All business is personal and is built upon your relationships with individuals.
People carry forth (or don’t) the mission of the brand in daily actions. A company’s brand is the mission in action put forth by a conglomeration of many personal brands.

I took the time to trace that relationship because so many brands are vying for and aggressively competing for customer loyalty. And, while temporary loyalty can be bought sustained loyalty takes relationship.  A good, strong, consistent, trustworthy relationship.

When someone says “thank you” and their face and demeanor don’t match, we don’t believe them.  The same goes for when someone says “thank you” and they’ve never told us thank you before but now they need us for something.  It’s all so insincere.

Personal brands who are not sincerely delivering on the company’s brand promise result in that company not being trust “worthy” of loyalty.  This disconnect is too big for people to be loyal.

Think about it. Have you ever worked for someone who’s never said one nice thing to you, or done once nice thing for your or even cared to ask about you, your family or your life and then suddenly they become so sugary sweet that you’re wondering what gives?

Often, you find out later that a report was needed, a special favor, a connection, a hook-up or something. It doesn’t feel like genuine appreciation. It feels like manipulation and it’s steeped in insincerity.

I worked with someone like that.  Constantly texting and questioning my very abilities by micromanaging every step, he would nag me all through the day for information, meetings (to soothe his mind), question and revisit and rehash every decision and then he would send me a text “I appreciate you so much! I’m so grateful for you.  I have a meeting with a client in Minnesota. Will you go with me to pitch to them?”

Did you feel the insincerity?  Me, too.

You have people and businesses in your life like that.

And, we could rant together about that.  Yet, instead let’s flip it to make sure that you aren’t doing anything that can be perceived that way and that we are consistent with our personal brand values over time.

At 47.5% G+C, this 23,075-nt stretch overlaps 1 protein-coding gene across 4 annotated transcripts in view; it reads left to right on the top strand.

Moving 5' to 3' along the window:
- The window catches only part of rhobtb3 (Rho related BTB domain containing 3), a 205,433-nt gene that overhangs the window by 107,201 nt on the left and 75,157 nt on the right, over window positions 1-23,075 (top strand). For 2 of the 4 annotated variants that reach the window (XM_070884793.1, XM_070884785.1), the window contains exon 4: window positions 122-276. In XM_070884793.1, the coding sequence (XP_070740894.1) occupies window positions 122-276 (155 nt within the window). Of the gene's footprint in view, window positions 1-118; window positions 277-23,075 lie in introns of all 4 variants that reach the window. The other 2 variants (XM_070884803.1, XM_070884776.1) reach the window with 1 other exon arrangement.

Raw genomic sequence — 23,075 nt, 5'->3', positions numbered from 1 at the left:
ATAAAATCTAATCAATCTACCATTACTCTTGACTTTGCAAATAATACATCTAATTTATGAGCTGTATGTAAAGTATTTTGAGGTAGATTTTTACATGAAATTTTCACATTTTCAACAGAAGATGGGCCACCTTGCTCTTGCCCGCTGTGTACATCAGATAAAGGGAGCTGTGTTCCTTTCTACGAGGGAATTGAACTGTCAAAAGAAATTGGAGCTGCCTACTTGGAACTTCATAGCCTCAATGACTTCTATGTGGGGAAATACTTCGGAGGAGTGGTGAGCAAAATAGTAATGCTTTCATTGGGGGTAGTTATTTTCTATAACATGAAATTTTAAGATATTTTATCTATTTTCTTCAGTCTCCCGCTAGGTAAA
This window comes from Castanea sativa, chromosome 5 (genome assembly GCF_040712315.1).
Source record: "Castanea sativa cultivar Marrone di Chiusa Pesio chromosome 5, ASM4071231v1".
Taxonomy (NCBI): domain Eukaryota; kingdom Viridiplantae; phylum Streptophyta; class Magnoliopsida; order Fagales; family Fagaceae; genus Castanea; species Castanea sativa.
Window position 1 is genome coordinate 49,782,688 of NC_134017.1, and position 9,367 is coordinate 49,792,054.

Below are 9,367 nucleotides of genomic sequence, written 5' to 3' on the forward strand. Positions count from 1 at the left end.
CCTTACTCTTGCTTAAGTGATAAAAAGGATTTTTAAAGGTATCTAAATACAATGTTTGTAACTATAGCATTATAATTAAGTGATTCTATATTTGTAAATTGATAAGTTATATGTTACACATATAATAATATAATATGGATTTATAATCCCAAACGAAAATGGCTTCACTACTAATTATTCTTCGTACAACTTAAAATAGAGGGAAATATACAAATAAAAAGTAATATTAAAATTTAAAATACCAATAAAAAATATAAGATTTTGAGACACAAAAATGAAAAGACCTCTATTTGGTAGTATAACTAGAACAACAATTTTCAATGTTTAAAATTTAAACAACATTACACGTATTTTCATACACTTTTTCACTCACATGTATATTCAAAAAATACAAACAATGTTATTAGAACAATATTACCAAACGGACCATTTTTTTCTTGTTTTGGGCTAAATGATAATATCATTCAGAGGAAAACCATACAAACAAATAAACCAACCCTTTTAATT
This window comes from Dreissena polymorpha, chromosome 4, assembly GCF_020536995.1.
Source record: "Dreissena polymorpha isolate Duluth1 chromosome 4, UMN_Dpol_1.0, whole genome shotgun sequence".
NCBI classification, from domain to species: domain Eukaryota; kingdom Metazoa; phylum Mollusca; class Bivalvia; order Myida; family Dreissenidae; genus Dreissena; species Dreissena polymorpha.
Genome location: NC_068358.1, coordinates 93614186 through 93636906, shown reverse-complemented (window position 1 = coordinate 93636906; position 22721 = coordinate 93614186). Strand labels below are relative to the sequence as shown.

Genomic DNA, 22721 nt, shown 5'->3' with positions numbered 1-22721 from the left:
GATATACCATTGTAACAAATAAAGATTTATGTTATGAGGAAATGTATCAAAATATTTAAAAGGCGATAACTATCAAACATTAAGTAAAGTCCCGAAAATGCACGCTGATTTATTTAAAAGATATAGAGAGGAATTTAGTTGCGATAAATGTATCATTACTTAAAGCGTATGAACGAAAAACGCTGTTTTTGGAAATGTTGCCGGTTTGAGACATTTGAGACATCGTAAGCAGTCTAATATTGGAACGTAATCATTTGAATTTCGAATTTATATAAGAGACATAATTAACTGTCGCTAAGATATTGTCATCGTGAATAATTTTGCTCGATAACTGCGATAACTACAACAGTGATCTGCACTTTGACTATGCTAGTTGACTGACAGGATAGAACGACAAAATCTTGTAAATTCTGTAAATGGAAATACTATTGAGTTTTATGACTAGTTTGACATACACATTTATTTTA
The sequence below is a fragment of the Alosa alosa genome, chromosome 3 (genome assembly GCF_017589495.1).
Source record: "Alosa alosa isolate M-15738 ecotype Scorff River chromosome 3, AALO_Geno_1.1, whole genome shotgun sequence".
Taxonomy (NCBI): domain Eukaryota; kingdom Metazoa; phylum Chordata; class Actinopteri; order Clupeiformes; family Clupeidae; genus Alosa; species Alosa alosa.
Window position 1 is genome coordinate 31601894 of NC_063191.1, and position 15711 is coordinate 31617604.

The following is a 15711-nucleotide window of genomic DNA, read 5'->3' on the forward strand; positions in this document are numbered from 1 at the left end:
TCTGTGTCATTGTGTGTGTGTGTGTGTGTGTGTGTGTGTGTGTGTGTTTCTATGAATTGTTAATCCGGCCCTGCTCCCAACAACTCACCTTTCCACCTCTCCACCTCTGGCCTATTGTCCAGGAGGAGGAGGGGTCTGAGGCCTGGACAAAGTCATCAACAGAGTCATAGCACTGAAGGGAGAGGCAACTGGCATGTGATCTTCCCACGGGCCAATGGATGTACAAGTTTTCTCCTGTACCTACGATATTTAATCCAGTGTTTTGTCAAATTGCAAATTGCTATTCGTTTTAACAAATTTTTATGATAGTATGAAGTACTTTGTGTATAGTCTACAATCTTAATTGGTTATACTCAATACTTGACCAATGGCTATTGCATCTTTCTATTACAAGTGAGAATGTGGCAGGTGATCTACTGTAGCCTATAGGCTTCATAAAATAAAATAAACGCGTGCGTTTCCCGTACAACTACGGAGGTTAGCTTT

Here are some questions to ask yourself:

1. Are you consistent in your connection and appreciation of people (colleagues and customers)?
2. Do you see past the task or transaction and see the person?
3. Do you genuinely want to work with or do business with this person, group or company?
4. If you want someone to be loyal to you are you already loyal to them?

This week, as you manage your own personal brand we shared these insights:

If you sincerely want to assist or support other people’s development and growth then you’ll find these tweetable tips helpful and ready for you to tweet.

• Some of the best leaders are typically those who don’t need to dominate others. [tweet this]
• To make your business card worth holding on to, turn it into a coupon or rewards card for a discount or free offer. [tweet this]
• Top impress your new boss, be enthusiastic. Enthusiasm on the first day is a great way to start your new job. [tweet this]
• The most efficient way to self-promote in an interview is to allow the conversation to become a give and take. [tweet this]
• Do your research when deciding on obtaining certifications, as some are hot in certain markets and not needed in others. [tweet this]
• Question of the week: are you moving forward with your brand? [tweet this]
• Vital issues that are typically frozen out from communication revolve around workplace behaviors and expectations. [tweet this]
• Regardless of your calling, someone is going to lead the charge; no group can do without. It might as well be you. [tweet this]
• Before you make a career move, make a list of what you would like to change about your life – not just work. [tweet this]
• One of the most common things people do when they’re afraid is make excuses about why they can’t do something. [tweet this]
• Didn’t get the job? Don’t be afraid to ask for their feedback so you can improve upon for future interviews. [tweet this]
• Focus on improving yourself in your spare time as a way to enhance your career potential. [tweet this]
• What’s most important about references is that you ask permission before putting names on your reference list. [tweet this]
• How can you cross-serve? The retention of your clients will increase if they have more services or products with you. [tweet this]
• Stand up for who you are and what you can contribute to reset your peers thinking on how you may work together. [tweet this]
• Make time for side projects by staying focused and managing personal deadlines throughout the day. [tweet this]
• Getting connected and active in LinkedIn Groups can increase the career and business benefits you can derive. [tweet this]
• The unexpected, genuine, timely, sincere thank you means much more than promises of its pending arrival. [tweet this]
• As influence marketing evolves, it’s important to stay on top of the latest trends and be personal with your audience. [tweet this]

Lastly, I’ll leave you with this video that expands what I began with – Is your personal brand perceived as insincere?

Why Employees Don’t Want to Be Appreciated Just for What They Do from Paul White on Vimeo.